|Yes, it's 'pulp; and it's 'sword and planet', too.|
Jim Harland publishes the "harlandski" blog [Link in the left column for you] from Central Asia, and contacted me last month to ask me some questions. I'm reprinting the conversation for your amusement, with his cooperation...
Jim's questions are in >italics, and my replies are in the plain text. In about a week, I'll save these posts as pages so they are available for you.
>Thank you for drawing my attention to Gygax's Barsoom game. I was surprised
>to discover from Peterson that OD&D had a terrain type Desert (Mars) with
>Burrough's creatures to encounter - clearly Gygax couldn't quite let it
Nobody can; it's just too good for games. There are several companies that make not-Barsoom figures, and I regularly run 'pulp' scenarios with them.
>That makes sense. So would you say that OD&D was *really* influenced by
>Tolkien, but then Gygax brought in Conan and so on more or less for
>marketing purposes? Or do you think that the influence of pulp fantasy was
Back in the day, there wasn't much of a distinction between 'serious' fantasy / science fiction and 'pulp'. It was all one big lump of stuff that you got in the main in plain brown paper wrappers and didn't tell anyone about. 'Naughty' magazines with grainy pictures of half-clad women were *** much *** more *** respectable then things like "Amazing" and "Thrilling Wonder Stories".
Everybody started out with Tolkein; it went mass media in the US while I was in high school, and became respectable because it was a) British and b) written by a real Professor of English Literature. Everyything else was a 'niche' work, and so far under the radar as to be invisible. Middle-earth kicked open the door, and Conan and Cthullu soon followed - they have also now become a mass market genre and 'socially acceptable'.
I do think the 'pulp' media was a real influence on RPGs as well as miniatures; heck, some guy named George told me back in 1976 that his movie was based entirely on the pulps, and it seemed to do quite well when it came out in 1977. Some space opera thing, as I recall, that looked like Kurusawa's "Hidden Fortress" with rayguns instead of katanas. Alec Guiness as Toshiro Mufune, too, which was nice... :) :) :)
> I've been enjoying educating myself over the past few weeks in some of the
>literature which may have influenced Gygax and Arneson, and have enjoyed
>reading Peterson's analysis of this. I'd be really interested to hear your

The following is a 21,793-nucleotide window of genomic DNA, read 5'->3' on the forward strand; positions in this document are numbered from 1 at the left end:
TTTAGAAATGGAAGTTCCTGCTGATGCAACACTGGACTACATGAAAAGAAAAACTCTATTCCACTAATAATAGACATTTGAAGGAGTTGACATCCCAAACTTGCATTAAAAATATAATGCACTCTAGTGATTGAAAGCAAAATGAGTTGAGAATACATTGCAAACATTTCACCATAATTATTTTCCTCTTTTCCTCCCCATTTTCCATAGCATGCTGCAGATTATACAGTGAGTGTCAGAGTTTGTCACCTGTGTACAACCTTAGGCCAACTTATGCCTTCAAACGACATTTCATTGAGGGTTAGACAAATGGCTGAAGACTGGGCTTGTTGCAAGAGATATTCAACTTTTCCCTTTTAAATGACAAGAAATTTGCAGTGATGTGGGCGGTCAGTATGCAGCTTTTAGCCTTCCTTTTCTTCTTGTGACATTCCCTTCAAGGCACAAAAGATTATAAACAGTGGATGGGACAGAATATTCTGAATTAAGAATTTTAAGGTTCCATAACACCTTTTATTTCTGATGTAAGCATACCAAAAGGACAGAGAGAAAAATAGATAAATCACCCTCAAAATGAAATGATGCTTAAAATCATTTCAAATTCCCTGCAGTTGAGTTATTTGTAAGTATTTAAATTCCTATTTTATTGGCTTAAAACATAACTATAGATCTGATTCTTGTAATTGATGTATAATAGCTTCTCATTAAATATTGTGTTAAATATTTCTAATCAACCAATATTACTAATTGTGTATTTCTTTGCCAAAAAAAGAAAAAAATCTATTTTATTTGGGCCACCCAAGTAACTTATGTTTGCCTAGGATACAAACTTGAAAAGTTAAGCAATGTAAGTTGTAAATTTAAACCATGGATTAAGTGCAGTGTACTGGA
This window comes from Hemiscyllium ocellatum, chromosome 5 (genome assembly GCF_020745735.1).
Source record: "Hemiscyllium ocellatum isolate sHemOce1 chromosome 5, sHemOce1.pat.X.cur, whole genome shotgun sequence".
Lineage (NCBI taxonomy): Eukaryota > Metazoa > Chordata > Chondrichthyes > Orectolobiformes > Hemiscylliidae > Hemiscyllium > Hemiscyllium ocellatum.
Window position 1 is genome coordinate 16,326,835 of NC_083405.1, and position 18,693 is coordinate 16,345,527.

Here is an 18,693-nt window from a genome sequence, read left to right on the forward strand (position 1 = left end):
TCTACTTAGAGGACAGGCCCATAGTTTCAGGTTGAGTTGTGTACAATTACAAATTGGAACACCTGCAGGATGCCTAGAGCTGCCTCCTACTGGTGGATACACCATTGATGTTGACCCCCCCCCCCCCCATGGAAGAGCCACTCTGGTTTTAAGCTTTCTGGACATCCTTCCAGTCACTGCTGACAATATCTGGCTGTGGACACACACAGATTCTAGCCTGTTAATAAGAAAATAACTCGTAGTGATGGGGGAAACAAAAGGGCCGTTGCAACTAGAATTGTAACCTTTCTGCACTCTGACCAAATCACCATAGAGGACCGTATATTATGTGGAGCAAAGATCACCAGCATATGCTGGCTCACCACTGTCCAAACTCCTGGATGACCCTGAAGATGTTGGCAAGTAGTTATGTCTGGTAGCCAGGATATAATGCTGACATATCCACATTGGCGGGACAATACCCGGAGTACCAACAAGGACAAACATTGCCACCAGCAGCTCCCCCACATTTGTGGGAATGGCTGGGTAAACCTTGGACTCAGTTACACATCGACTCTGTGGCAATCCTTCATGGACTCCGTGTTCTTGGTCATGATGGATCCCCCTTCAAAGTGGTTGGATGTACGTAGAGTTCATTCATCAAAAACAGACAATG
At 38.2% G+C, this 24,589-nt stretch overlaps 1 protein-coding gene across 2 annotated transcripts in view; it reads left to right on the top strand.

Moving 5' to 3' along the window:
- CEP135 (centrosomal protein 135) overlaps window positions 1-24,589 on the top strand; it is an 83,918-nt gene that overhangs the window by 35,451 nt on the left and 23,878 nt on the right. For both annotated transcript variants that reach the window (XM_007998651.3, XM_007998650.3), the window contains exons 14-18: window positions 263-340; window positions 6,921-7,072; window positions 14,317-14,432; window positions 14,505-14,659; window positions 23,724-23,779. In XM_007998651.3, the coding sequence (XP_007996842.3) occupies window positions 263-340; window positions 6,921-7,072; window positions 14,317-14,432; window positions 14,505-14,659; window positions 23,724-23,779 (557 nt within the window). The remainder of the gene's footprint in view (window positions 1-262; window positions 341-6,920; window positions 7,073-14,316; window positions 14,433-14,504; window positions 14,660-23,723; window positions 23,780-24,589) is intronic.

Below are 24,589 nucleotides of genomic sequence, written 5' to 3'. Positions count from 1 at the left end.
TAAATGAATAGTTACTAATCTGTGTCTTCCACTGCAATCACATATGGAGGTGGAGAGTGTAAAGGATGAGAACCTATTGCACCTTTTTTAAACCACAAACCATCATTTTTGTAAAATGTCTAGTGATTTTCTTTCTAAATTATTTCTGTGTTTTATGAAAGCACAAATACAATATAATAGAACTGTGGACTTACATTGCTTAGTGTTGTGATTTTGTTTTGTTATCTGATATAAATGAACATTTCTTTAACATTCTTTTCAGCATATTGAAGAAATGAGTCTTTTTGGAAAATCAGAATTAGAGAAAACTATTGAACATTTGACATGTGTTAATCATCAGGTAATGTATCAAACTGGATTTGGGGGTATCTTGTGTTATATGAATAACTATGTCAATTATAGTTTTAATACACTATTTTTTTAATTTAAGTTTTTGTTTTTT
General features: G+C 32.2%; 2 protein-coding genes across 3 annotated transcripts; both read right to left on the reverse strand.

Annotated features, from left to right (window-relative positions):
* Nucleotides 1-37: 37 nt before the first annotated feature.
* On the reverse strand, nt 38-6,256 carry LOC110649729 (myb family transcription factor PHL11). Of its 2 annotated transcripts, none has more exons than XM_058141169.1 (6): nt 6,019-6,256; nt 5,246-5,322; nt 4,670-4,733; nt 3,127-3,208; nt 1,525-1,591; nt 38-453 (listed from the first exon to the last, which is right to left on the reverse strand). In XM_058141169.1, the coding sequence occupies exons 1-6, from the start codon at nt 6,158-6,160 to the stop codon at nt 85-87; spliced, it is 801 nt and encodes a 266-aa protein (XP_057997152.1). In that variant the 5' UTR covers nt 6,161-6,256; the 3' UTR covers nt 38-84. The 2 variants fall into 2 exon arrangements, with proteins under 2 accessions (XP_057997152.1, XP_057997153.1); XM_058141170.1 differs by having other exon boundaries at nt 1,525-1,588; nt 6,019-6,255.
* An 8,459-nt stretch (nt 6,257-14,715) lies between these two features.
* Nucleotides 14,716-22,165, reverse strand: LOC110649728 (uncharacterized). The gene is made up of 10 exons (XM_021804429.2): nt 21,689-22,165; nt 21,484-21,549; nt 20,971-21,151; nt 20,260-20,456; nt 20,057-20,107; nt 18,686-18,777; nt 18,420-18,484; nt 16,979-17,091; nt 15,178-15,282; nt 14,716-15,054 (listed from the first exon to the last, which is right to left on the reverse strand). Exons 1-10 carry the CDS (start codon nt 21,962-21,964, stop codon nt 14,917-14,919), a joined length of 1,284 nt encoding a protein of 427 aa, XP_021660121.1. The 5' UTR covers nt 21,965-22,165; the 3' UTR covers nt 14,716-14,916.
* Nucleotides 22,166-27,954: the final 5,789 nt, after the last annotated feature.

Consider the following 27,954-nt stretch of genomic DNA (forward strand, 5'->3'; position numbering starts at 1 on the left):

>opinion on the matter. One particular question I have is about whether
>Gygax and Arneson intended the information in the OD&D books to be used
>selectively (in the same way that the historical part of Chainmail must
>have been intended - you wouldn't field all the different historical types
>in one battle), or if they had some idea of creating a separate D&D
>'world'. It seems to me that over time D&D has developed its own world,
>being an amalgam of what has gone before, and frankly making little sense
>'as is'. I wonder if Gygax and Arneson instead intended people to use their
>books to create their own more logically consistent fantasy worlds, only
>taking what they needed to do that? Or am I over analysing? Having read
>something about the original Blackmoor campaign it seems to me that it was
>pretty light-hearted and people didn't worry too much about plausibility.
Yes, they intended GMs to use the material as needed, and no, there was not any real intention of doing a 'D & D world'. The concept did exist until after the first few Gen Cons, when Gary and the TSR staff got hit with complaints about 'lack of consistency' in the various GM's worlds.
Dave's Blackmoor canmpaign was indeed very light-hearted, and not at all serious. Gary's Greyhawk was more serious, as befitted somebody who took history seriously, and then of course you have Phil's Tekumel. The idea was that people were getting together, having fun, and socializing over the game table. One was, it was assumed, going to make up their own world or adapt something from the literature.
The fundimetal assumption behind OD&D was that the GM was *literate*, was familiar with the fantsay genres of sword-and-planet, sword-and-sorcery, and 'pulp' adventures, and had an imagination. Sadly, TSR, as well as all of us individual GMs from that time and place, found out that none of the above was true in the gaming population (with exeptions, of course.) and to a great extent is still true. I've had a huge problem with gamers on my blog who don't understand that Gary, Dave, and Phil all 'made stuff up' as they went; gamers seem to think that all Great Game Authors arrived on the scene with everything thought out and pre-planned, and that all they have to do is get a copy of the One True Rules to be able to be the same as Gary or Dave.
No. One has to do what you are doing, read the 'source material' like you are doing, and have fun. Phil originally intended to use 'real' Tekumel as a backdrop for telling stories about his world ala Robert E. Howard, and for him 'game' Tekumel was something he did on 'poker night with the boys' in his basement. Later Tekumel gamers have really freaked out over this, and I keep getting bombarded with questions about 'official Tekumel'. There is no such thing; there's Phil's novels, and his publications, all of which have a lot of input from his gamers, and that was *** Phil's Tekumel ***. (He encourgaed people to create their oen Tekumels, and a lot of gamers these days seem to have an issue with that.) What we had was a 'shared world' concept, where everyone in his basement contributed to the published product. The D&D world-settings evolved the same way, but give the larger number of people who were writing, you get something like five world settings in AD&D and the later editions.
The original idea was to "make something up and have fun."